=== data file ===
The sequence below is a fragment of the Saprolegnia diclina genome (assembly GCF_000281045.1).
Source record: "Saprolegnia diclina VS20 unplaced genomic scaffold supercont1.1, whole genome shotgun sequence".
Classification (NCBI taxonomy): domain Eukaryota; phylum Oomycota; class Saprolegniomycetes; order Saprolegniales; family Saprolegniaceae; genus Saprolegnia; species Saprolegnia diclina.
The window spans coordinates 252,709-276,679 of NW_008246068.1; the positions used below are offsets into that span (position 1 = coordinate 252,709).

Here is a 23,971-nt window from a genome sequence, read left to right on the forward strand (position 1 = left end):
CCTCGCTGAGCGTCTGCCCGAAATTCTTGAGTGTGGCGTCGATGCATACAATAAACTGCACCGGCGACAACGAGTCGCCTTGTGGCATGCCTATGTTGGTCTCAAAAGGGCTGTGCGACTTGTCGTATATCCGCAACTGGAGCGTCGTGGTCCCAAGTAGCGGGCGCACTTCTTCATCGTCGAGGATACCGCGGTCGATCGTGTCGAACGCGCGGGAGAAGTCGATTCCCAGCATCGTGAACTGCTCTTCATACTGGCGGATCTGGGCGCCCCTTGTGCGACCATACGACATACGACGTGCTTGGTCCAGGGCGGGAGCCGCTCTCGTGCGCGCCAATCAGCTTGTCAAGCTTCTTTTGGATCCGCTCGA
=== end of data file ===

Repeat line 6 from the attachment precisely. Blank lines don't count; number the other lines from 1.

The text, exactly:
CCTCGCTGAGCGTCTGCCCGAAATTCTTGAGTGTGGCGTCGATGCATACAATAAACTGCACCGGCGACAACGAGTCGCCTTGTGGCATGCCTATGTTGGTCTCAAAAGGGCTGTGCGACTTGTCGTATATCCGCAACTGGAGCGTCGTGGTCCCAAGTAGCGGGCGCACTTCTTCATCGTCGAGGATACCGCGGTCGATCGTGTCGAACGCGCGGGAGAAGTCGATTCCCAGCATCGTGAACTGCTCTTCATACTGGCGGATCTGGGCGCCCCTTGTGCGACCATACGACATACGACGTGCTTGGTCCAGGGCGGGAGCCGCTCTCGTGCGCGCCAATCAGCTTGTCAAGCTTCTTTTGGATCCGCTCGA